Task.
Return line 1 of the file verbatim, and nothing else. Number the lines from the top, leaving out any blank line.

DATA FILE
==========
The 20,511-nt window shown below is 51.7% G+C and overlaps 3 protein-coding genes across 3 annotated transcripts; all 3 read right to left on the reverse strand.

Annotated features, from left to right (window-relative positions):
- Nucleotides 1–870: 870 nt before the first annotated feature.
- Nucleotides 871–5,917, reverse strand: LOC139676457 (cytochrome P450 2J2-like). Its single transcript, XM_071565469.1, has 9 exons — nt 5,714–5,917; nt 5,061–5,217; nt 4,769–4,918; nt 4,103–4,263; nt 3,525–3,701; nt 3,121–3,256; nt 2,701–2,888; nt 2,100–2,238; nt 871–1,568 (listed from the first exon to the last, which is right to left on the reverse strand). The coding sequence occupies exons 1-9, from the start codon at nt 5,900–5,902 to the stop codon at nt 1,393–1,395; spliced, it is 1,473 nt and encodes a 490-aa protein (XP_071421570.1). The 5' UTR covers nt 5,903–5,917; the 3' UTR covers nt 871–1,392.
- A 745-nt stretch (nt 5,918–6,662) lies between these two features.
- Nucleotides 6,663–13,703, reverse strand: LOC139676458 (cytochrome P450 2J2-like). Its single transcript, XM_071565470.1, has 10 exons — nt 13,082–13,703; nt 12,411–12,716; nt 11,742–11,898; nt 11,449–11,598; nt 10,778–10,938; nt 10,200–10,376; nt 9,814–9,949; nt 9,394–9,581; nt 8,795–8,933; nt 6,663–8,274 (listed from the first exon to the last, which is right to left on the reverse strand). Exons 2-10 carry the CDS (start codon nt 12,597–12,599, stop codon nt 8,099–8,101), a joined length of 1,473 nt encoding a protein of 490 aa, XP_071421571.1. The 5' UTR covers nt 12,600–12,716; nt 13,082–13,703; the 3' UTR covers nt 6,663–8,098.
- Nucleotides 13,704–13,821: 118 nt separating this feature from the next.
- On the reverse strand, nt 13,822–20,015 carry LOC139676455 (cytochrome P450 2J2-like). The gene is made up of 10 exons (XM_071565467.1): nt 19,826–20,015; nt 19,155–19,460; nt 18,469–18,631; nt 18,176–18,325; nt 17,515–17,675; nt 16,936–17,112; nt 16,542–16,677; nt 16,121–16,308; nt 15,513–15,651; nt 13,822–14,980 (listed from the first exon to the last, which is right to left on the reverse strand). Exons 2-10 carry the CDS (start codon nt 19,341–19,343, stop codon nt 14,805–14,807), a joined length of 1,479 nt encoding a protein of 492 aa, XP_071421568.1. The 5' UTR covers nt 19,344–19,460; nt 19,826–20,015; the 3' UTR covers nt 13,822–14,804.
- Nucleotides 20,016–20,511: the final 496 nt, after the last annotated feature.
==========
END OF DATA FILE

The 20,511-nt window shown below is 51.7% G+C and overlaps 3 protein-coding genes across 3 annotated transcripts; all 3 read right to left on the reverse strand.